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Home Boxing Super Middleweight…Super Six…Super-Sick.
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Super Middleweight…Super Six…Super-Sick.

super_six_worldboxingSaturday may be the October 17 but the emphasis is clearly on two numbers: 168 and six.

The Super Six World Boxing Classic tournament (broadcast on Showtime, 8 PM ET/PT, 7 PM central) kicks off with an excellent two-city, doubleheader featuring former IBF middleweight titlist Arthur Abraham vs. former Undisputed Middleweight Champion Jermain Taylor (from the 02 World Arena in Berlin, Germany) and WBC titleholder Carl Froch vs. Andre Dirrell (from the Trent FM Arena in Nottingham, England).

To say that this tournament poses great risk to its participants is obvious since over half the fighters (Abraham, Froch, Dirrell and Andre Ward) competing are undefeated. The same percentage is represented in THE RING magazine ratings (Froch, Taylor, Ward and WBA titlist Mikkel Kessler) with Abraham and Dirrell currently unranked. By the end of it all, odds are solidly in favor of a World Super Middleweight Champion being crowned after the final bout.

Tournaments like this seldom come along due, mainly, to promotional territorialism. The last significant tournament dedicated to a specific division took place back in 2001 when Don King put together his World Middleweight Championship tourney that not only had a peachy-keen trophy in the likeness of Sugar Ray Robinson on the line, but the Undisputed Middleweight Championship as well. However, only four fighters took part on King’s tournament: then-WBC titlist Keith Holmes, then WBA middleweight titleholder William Joppy, then-IBF middleweight titlist Bernard Hopkins and fresh middleweight entrant, then-reigning WBA super welterweight titleholder Felix Trinidad. The entire tournament spanned five months (from April to September) and featured Hopkins defeating Holmes for the WBC title via unanimous decision in the first bout, Trinidad stopping Joppy in five for the WBA strap and, finally, Hopkins securing the Undisputed Championship over Trinidad by 12th round stoppage. Hopkins went on to successfully defend his championship six more times before losing a disputed split decision to Taylor in July of 2005.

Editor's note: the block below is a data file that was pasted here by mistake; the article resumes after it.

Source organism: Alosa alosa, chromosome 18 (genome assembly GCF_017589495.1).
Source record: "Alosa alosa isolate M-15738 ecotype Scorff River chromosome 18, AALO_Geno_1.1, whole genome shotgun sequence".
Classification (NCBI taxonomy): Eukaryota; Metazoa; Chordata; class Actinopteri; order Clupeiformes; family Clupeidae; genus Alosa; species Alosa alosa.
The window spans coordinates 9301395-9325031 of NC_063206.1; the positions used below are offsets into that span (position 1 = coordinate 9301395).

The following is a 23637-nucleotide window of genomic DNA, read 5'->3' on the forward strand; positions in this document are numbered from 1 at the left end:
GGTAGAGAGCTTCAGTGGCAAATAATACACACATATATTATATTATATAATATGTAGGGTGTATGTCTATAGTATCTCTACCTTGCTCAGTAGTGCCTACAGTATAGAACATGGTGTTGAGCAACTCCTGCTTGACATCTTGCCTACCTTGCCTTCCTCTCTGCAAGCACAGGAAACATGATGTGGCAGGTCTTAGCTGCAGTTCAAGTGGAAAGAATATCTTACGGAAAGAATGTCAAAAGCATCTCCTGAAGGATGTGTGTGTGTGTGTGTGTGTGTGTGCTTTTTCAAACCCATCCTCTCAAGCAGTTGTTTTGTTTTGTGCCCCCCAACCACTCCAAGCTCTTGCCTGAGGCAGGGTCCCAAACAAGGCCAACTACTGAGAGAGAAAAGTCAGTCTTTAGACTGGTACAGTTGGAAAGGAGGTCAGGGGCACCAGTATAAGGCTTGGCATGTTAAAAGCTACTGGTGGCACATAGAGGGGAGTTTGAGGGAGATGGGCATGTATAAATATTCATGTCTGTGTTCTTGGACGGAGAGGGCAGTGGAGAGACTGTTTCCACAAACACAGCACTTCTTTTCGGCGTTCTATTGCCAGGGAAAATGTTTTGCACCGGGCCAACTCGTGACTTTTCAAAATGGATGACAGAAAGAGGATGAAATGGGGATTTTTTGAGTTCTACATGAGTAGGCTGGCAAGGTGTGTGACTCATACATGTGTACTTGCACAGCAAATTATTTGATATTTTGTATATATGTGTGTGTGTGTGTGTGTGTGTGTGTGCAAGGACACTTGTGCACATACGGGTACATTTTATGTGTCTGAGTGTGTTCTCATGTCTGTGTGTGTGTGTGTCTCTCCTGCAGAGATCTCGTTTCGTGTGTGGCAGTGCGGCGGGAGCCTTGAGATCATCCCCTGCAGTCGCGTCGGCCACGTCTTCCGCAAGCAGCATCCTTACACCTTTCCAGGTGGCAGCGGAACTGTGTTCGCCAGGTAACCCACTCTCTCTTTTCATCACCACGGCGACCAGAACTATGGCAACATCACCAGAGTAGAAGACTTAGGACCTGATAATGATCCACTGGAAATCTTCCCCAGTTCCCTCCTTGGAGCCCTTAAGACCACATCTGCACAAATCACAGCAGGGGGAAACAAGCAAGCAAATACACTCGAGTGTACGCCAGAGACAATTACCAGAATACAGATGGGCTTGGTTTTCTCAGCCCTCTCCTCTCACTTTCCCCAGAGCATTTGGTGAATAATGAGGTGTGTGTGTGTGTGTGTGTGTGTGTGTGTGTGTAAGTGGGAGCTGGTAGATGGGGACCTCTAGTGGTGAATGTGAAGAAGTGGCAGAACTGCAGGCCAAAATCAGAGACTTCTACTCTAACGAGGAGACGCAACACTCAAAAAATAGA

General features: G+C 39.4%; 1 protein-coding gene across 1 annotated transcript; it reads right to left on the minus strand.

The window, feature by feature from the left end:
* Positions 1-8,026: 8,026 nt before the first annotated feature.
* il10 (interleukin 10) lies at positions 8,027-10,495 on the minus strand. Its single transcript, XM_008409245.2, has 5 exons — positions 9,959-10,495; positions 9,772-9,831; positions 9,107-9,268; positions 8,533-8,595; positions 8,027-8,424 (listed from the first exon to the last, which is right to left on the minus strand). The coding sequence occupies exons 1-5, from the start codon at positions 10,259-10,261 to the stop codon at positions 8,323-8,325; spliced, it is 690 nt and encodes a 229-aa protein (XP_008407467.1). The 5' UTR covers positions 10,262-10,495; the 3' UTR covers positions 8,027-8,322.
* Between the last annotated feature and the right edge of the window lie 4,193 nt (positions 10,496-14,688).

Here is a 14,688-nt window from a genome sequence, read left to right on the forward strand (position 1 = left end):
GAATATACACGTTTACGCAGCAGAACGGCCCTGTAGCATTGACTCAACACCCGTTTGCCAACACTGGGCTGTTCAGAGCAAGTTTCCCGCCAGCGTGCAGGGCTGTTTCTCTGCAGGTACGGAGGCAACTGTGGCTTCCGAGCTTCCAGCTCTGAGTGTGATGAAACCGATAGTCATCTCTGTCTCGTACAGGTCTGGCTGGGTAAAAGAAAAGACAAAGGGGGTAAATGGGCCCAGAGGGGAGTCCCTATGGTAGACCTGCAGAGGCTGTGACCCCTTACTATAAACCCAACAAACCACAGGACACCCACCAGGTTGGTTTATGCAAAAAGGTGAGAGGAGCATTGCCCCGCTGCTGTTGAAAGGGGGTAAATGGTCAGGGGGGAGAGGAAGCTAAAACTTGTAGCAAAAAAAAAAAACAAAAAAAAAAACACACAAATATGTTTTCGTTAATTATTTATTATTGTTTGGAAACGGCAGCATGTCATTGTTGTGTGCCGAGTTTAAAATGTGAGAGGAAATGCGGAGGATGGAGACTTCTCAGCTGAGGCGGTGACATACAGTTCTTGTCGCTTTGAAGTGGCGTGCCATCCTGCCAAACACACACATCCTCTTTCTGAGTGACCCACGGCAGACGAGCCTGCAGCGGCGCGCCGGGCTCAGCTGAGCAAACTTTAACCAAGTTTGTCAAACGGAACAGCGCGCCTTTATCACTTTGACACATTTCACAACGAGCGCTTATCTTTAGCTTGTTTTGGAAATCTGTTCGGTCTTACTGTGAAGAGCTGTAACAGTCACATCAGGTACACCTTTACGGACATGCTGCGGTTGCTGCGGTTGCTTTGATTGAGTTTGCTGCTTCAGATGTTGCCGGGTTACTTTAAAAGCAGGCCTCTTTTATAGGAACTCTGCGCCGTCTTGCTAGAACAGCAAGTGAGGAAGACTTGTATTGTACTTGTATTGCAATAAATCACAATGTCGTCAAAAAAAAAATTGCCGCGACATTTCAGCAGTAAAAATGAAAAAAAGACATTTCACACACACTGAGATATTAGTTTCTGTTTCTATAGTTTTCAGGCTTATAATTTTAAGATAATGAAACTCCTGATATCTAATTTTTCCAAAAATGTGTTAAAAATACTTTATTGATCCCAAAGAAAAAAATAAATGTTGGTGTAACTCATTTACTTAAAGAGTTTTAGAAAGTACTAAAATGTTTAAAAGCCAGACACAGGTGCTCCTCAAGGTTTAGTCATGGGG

Conspicuously absent in the planning of the tournament is IBF titlist Lucian Bute. The Montreal-based Romanian already has a defense of his belt scheduled for November 28 in a rematch against Librado Andrade but Bute’s absence isn’t terribly glaring. Whoever wins the Super Six World Classic could really cap things off nicely by defending against Bute; should the latter successfully defend his belt against Andrade. The same is easily applicable if Andrade beats Bute. In a sense, NOT participating in the tournament has its benefits.

However, the focus on Saturday night remains on our four starting players. I’m genuinely excited to see how Abraham-Taylor pans out. As a reigning middleweight titlist, Abraham had long been under the radar; making ten defenses of his IBF belt while being shined by the likes of Taylor and three-time titleholder Felix Sturm. Now, at 168, Abraham and Taylor are on somewhat similar ground, with Abraham securing one win amid his middleweight title reign; a June 2008 rematch against Edison Miranda (TKO 5). Since losing the Middleweight Championship to Kelly Pavlik in September of 2007, Taylor has gone 1-3 in super middleweight outings; losing by 12th round TKO to Froch in April.

Against Miranda in the rematch, Abraham gauged “Pantera” as the Colombian pressed the attack, suckering himself by falling into the Armenian’s trap. In the third round, Abraham opened Miranda’s guard with hard rights, making way for crippling lefts and setting up Miranda for the fall in the fourth. By far, a much more calculated, stronger showing by Abraham will rear its studious head once more on Saturday night.